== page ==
Learning by Doing: The Marzipan Challah

I love challah. I make it every so often to eat in thick slices, toasted and slathered in butter. It is a lovely bread, satisfying to make because the dough becomes so smooth when kneading, and delicious because it somehow manages to be a little cakey while still definitely being a bread. I normally use the recipe from The Kitchn, weaved into a six strand plait, and it is normally great.

Then, I stumbled upon this recipe for marzipan challah. Doesn’t it just look so beautiful? Sometimes, when I find a recipe, I will yearn for it. This was one like that: a desperate feeling that I needed to make it to have that sweet almond taste wrapped in the folds of gluten.

I got marzipan immediately, came back from the shop and was kneading within minutes. As always, the challah dough came together and was a beauty to knead. I was excited. The dough rested for two hours, and it proved up lovely. I rolled it out, I spread the marzipan mix across the dough, I coiled and shaped and I left to prove one more time before popping it in the oven.

Somewhere, somehow, during its baking, this bread went bad. The marzipan mix streamed from the base, caramelising into hard, burnt slabs on the parchment paper. Most bizarrely, where the bread an been a coil at first, it had sprung A WHOLE EXTRA LAYER. This loaf had gone from an elegant little spiral to a weirdly tiered melting monstrosity – you can spot the extra tier because it’s a bit paler, having obviously formed later in the bake.

Failed Marzipan Challah

I’m trying to work out why. I have absolutely no explanation for the extra layer, especially because there is still a little bit of bread there, so the dough has morphed around the marzipan and I don’t know why that would be. On the marzipan all falling out, I have two theories: 1) the marzipan was not very cold, and had been mixed with butter, and so just melted everywhere, and should’ve been chilled before putting in the bread, or 2) the seam where I had rolled up the dough was at the base of the loaf, meaning the marzipan was not encased and so could just slip out.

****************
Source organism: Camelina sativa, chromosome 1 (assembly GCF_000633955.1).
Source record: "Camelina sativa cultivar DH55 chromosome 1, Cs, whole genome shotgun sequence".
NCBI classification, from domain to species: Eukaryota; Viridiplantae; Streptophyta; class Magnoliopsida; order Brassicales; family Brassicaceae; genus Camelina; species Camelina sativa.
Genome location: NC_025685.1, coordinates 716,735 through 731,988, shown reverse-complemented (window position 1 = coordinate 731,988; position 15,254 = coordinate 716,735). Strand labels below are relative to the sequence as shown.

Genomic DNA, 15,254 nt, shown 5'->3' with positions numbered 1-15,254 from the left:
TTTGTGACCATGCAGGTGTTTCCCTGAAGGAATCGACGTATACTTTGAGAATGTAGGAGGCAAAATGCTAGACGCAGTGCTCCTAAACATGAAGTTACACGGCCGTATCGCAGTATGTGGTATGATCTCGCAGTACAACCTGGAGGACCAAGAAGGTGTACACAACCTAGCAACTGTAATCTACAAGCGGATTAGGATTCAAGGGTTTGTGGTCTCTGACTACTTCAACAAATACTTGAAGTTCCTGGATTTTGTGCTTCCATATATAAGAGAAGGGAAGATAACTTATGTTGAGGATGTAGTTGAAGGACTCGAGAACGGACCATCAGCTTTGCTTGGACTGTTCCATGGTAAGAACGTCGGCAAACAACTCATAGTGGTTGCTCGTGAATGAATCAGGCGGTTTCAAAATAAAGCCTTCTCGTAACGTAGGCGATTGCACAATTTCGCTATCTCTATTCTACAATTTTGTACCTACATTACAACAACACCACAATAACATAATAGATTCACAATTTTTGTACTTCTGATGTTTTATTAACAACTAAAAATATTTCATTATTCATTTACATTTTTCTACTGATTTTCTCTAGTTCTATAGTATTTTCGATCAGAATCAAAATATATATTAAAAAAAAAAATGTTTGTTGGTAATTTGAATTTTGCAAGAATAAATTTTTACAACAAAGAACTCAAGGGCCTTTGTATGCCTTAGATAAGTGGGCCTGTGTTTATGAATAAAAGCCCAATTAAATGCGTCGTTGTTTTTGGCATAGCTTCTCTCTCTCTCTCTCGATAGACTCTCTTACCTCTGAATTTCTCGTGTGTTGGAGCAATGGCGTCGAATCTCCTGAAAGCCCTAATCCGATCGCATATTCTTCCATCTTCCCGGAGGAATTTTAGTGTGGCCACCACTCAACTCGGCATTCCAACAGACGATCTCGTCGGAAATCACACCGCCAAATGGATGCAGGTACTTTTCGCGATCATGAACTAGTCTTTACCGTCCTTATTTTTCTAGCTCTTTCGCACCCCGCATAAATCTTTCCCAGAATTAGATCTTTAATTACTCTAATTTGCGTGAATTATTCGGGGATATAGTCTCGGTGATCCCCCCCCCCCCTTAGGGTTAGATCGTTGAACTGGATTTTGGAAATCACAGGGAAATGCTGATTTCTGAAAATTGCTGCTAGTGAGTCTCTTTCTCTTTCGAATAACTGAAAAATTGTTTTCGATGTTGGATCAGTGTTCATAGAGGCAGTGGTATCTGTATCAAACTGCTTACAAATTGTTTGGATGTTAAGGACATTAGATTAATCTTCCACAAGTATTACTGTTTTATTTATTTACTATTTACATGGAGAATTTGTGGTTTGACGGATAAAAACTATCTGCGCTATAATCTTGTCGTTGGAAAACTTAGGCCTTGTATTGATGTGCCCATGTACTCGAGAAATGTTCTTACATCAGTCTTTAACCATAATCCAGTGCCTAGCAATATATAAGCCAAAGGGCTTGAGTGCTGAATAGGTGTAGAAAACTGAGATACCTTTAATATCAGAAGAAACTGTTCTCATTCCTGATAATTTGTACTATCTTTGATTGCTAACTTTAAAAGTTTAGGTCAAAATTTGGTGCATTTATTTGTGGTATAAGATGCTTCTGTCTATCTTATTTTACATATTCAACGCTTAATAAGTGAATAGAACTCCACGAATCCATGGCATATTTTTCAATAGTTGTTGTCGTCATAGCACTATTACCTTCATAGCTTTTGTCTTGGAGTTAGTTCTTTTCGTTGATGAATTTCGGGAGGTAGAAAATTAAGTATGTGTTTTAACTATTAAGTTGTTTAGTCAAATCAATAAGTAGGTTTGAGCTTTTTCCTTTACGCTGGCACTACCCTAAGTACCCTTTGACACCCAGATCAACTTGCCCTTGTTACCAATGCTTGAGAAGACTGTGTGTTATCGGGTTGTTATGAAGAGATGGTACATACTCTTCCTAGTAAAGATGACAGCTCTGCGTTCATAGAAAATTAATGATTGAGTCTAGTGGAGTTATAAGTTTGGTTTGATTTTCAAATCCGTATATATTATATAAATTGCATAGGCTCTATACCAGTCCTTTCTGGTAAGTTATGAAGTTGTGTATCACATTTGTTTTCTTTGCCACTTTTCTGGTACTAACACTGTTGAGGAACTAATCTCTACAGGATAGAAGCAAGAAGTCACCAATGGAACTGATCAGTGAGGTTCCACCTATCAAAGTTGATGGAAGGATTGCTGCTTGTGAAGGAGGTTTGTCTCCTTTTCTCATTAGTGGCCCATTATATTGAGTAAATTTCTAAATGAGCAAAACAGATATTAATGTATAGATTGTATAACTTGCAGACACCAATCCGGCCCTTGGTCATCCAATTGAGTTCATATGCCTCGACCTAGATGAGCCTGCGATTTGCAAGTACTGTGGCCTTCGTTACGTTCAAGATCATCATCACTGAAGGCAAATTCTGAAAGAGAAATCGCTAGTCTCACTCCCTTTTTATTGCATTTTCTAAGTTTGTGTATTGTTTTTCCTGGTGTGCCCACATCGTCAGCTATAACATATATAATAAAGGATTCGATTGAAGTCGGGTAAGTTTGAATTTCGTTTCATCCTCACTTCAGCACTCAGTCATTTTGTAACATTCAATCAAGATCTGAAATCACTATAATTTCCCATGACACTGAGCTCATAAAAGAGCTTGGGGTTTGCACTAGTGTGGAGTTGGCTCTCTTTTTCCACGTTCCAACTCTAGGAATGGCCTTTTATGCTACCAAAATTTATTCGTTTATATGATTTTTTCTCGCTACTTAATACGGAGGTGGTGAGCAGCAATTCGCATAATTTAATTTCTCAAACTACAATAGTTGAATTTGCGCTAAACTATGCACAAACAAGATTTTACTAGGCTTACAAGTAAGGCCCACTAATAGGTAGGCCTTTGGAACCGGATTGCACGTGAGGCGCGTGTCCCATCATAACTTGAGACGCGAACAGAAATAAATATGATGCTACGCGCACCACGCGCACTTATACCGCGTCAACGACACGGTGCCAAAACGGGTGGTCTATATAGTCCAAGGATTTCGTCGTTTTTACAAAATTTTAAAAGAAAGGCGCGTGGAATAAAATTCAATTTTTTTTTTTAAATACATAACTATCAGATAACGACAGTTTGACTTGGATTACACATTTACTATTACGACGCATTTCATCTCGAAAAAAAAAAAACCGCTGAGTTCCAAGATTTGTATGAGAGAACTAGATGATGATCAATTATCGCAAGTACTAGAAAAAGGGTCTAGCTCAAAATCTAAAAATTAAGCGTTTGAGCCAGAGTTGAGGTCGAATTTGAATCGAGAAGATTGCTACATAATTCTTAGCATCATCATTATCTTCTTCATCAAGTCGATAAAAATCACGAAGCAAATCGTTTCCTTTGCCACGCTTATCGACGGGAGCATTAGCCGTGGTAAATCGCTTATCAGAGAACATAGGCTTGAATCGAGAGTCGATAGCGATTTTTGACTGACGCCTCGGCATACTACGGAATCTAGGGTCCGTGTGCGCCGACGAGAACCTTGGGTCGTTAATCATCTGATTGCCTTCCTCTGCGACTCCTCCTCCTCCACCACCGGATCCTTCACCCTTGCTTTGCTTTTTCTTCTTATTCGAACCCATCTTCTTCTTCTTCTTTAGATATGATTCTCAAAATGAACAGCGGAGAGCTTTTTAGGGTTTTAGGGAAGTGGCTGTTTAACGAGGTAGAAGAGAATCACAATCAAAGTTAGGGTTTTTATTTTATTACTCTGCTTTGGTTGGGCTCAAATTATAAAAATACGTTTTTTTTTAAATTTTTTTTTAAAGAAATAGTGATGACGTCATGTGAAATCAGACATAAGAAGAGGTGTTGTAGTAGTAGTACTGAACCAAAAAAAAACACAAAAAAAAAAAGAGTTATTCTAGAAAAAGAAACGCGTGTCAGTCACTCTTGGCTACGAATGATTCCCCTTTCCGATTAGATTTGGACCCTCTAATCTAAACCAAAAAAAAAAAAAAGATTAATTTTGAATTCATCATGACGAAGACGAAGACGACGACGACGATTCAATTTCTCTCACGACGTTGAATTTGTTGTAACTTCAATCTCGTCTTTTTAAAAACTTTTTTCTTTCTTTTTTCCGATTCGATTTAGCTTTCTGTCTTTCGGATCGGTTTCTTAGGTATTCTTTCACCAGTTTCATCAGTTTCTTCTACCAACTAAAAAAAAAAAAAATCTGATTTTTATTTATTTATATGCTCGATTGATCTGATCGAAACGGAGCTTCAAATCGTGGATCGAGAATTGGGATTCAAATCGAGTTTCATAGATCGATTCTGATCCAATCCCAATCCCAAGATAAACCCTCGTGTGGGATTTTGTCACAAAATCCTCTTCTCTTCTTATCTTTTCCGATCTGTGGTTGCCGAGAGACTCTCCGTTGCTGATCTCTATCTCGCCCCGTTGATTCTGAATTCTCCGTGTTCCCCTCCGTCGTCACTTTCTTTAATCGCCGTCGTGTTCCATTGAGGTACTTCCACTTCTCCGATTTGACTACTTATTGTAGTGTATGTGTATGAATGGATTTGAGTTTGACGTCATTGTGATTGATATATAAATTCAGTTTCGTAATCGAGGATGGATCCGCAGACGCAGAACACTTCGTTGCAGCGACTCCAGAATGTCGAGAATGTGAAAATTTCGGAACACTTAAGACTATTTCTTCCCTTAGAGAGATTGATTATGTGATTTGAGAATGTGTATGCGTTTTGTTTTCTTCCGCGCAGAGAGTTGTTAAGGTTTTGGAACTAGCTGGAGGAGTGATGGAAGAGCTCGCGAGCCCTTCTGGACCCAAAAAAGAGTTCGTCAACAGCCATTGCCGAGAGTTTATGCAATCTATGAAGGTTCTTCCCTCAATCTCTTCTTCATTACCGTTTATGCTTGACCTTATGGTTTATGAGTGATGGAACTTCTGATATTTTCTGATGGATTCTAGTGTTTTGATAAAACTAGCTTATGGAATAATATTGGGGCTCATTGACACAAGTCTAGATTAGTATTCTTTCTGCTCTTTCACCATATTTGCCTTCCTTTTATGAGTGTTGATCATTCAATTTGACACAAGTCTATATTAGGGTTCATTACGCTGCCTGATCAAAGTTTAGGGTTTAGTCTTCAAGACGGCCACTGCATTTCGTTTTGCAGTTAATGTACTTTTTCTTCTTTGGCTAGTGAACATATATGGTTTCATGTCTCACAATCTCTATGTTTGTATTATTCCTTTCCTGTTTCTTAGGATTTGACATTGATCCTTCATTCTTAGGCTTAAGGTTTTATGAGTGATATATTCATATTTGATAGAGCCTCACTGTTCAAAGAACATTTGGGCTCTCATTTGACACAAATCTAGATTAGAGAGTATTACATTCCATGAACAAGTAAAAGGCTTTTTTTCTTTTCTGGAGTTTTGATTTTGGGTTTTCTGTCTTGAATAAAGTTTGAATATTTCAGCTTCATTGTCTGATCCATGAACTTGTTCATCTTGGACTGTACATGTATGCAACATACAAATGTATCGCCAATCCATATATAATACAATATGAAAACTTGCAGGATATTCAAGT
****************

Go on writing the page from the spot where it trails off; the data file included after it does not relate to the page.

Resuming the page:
But these are mere theories. If you have thoughts on why this might have happened – on how I might have made this monstrosity – do let me know. 

Failed Marzipan Challah

Sausage, Fennel and Lentil Stew (or, spirit food)

My spirit animal – I think – would be a sun bear. They are bears, small but still a little stocky, and are generally quite shy, solitary creatures. They will kick off if provoked though. Plus, they have incredibly long tongues, so they are always a little bit awkward, a little bit funny looking. 

Sausage, Fennel and Lentil Stew

If there was a spirit animal equivalent for food – a food patronus or something – then this Sausage, Fennel and Lentil Stew would be mine. I feel a great affinity for it. It’s a bit simple, a bit untidy, never really gonna scrub up good or look nice in a photo. But it’s lovely at its centre – a very hearty dinner. If it was a person, it would give good hugs (I do). Plus, it’s good on a budget, but still just a tiny tiny bit unusual, since fennel doesn’t crop up that often. Fennel is wonderfully fragrant, it adds to the comforting taste of this dish, but it makes it a bit quirky – it’s the fennel that makes it a hug, followed by an unexpectedly off-colour joke. Or something. 


Basically, this food looks a bit dodge but it’s actually alright. Better than alright, if you catch it on a high-self esteem day. I’m a bit like that, and I like reasons to talk about sun bears. 

It’s really, really not photogenic. 

Sausage Fennel and Lentil Stew

Sausage, Fennel and Lentil Stew
Serves 4
A hearty, delicious but deeply un-appetising looking meal.
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Prep Time
15 min
Cook Time
1 hr
Total Time
1 hr 15 min
Prep Time
15 min
Cook Time
1 hr
Total Time
1 hr 15 min
  1. 8 pork sausages
  2. A little oil
  3. 4 rashers bacon
  4. 3 cloves garlic, minced
  5. 1 onion, finely diced
  6. 2 small bulbs fennel*, finely diced, stalks discarded
  7. 1 1/2 tsps dried rosemary
  8. 1 1/2 tsp fennel seeds, crushed
  9. 1 cup speckled lentils
  10. 4 cups chicken stock
  11. 2 bay leaves
  1. First, brown the sausages over a medium heat in a deep pan in a little oil. Keep them moving to make sure they brown evenly and don't burn.
  2. Add the bacon, and let cook a bit. Still keep the sausages moving.
  3. Add the onion, fennel and garlic. Stir to coat in oil and fat, and cook until they begin to turn clear and smell lovely.
  4. Add the rosemary and fennel seeds, and let cook for another minute.
  5. Then, pour in the stock and add the lentils. Bring to the boil, then reduce to a simmer. Now, let the lentils cook and the stock reduce, stirring occasionally. Thiswill take about 45 minutes, then you can enjoy trying to serve it in a way that looks attractive.
  1. *One big one would probably also be fine.
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